Puzzle Puppers Review

Feed those stretchy long bois.


Puzzle Puppers released onto the Nintendo Switch eShop back in February, and ever since then I’ve been attempting to stretch some very good boys all the way to their food bowls. The premise of the game is simply that – to guide dogs to their respectively-coloured food bowls – but with all its mechanics considered, Puzzle Puppers is a much more complex game than that, and this becomes apparent as you progress through the game’s 80 core levels.

While guiding colourful dogs to their bowls is the core premise of Puzzle Puppers, there is also a secondary objective to the game: to consume all of the tasty hams that lie scattered around the small island settings that constitute each level. These hams, if all collected, unlock further bonus levels for players to complete – meaning that there is a clear incentive to try and find the perfect solution for each level. Plus, who wouldn’t want to treat dogs to the finer foods in life?



The first few levels of Puzzle Puppers are fairly simplistic, introducing you to the core mechanics of the game. However, as you make your way through the later levels of the game, you come up against various new obstacles and challenges that make solving the puzzles with all hams consumed that little bit harder, including rabbit (dog?) holes, water slides and – of course – the elongated bodies of the other dogs that you’ve already guided to their bowls. It becomes a frustrating mess of stretched-out bodies and far-flung hams that you don’t quite know how to reach without cutting off the other dogs in the equation, but perhaps one of the greatest things about Puzzle Puppers is that it never feels impossible; there is always a solution waiting to be found for each level.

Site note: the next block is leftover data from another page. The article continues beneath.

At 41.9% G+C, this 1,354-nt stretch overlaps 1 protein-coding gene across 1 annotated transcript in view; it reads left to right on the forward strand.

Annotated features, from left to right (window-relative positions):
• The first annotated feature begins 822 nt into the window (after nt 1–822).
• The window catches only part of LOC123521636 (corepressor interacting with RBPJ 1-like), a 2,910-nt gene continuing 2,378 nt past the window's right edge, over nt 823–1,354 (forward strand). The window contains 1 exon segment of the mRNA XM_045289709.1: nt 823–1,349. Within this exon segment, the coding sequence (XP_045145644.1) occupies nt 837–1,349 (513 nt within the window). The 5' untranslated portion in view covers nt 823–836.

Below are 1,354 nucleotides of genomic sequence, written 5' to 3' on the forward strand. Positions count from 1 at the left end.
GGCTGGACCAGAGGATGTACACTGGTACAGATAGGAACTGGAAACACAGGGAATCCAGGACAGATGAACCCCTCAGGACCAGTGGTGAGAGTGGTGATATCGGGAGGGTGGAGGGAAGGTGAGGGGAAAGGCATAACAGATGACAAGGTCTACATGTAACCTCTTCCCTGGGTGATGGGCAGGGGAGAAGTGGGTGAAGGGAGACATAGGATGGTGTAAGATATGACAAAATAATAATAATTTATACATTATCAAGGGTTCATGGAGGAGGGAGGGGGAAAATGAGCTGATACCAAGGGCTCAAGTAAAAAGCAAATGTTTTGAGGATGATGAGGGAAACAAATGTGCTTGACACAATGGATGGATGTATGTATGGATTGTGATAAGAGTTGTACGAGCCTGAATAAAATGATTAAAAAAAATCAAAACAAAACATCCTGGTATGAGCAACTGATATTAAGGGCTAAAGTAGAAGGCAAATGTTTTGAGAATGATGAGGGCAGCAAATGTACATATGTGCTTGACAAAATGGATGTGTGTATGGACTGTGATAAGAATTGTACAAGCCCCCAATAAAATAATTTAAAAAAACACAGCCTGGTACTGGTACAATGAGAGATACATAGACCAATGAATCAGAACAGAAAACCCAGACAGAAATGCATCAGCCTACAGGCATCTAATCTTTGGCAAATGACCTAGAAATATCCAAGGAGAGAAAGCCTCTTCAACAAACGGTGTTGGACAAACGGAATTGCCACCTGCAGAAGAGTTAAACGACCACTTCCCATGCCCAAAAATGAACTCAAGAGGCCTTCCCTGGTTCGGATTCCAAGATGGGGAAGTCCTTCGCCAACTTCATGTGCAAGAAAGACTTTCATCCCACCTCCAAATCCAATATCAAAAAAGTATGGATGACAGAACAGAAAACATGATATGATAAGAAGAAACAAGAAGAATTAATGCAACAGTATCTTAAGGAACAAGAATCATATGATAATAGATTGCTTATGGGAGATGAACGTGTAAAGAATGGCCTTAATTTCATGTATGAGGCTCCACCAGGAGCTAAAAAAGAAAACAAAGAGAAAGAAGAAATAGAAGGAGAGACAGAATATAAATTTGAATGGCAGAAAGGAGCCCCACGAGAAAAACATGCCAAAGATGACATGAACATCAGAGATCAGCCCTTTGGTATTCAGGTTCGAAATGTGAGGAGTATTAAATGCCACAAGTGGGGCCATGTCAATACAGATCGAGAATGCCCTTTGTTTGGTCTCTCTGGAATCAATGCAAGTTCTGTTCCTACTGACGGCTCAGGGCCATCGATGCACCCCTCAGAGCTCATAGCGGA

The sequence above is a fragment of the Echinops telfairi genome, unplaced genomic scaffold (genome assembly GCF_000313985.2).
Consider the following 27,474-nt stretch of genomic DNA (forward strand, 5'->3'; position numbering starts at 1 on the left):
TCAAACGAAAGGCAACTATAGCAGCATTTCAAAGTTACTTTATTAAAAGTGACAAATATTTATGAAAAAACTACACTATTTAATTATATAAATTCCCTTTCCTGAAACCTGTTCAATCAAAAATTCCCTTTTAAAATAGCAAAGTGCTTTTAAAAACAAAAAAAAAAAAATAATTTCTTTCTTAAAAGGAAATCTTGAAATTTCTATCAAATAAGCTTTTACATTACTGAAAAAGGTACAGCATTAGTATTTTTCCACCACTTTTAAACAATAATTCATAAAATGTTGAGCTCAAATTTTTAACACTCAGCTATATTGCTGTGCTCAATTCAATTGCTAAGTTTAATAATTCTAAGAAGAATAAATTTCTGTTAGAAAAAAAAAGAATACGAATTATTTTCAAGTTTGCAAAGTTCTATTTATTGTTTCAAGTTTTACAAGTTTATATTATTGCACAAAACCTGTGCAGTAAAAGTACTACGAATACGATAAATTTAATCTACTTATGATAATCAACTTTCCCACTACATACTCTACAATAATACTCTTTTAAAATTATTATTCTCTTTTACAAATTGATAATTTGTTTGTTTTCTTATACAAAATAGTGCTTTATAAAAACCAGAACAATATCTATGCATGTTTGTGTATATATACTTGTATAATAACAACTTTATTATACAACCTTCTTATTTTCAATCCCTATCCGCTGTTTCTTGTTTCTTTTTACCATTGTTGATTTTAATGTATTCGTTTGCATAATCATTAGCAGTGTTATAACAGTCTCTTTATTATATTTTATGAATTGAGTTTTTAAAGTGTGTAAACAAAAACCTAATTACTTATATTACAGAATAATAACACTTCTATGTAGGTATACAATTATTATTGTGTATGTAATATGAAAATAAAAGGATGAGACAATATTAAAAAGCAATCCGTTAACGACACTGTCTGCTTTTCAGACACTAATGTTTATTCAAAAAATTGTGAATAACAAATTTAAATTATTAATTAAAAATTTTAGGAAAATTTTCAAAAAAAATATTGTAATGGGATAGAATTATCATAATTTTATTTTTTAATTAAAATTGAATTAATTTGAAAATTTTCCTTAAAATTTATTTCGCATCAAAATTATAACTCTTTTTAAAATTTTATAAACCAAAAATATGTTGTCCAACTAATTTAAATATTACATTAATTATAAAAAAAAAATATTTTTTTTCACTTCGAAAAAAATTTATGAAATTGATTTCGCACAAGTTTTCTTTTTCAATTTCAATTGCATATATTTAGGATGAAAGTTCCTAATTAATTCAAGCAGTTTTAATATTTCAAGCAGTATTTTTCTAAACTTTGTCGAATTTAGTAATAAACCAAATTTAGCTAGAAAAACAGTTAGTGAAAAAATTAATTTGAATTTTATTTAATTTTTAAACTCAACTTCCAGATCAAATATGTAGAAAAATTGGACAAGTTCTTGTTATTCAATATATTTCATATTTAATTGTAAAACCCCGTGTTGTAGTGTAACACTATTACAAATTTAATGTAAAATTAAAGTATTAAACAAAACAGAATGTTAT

On Nintendo Switch, you can use both touch controls and button controls, meaning that the game is perfect to play in handheld mode. This is only fitting given that Puzzle Puppers is a port of the popular mobile game of the same name, but don’t fret – the game looks just as good on the big screen, and the ability to select the each individual tile for each dog to move onto next using the left joystick and A means that you can strategically plan your next move. If there’s one warning I should give, though, it’s to be careful in handheld mode – there is a very real possibility of you tapping the screen in a random place by accident and undoing all of your hard work.



To top Puzzle Puppers off, its chirpy, upbeat music and cute visuals mean that the game doesn’t ever feel tiresome, even when you’re in the final stages of the game. Although more could have perhaps been done in terms of providing different designs for the levels and the dogs themselves (I would have LOVED to have seen different breeds of dogs used, for instance), it is one of the better console ports of a mobile game that we have seen on the Nintendo Switch so far.

Overall, Puzzle Puppers is definitely worth picking up if you like dogs and puzzle games, as it is a perfect combination of the two. It only lacks in visual variety and its overall number of puzzles, as if you’re dedicated, you can blast your way through the 80 core puzzles in a very short space of time. Now if only I could actually solve the last few puzzles myself…

Leave a Reply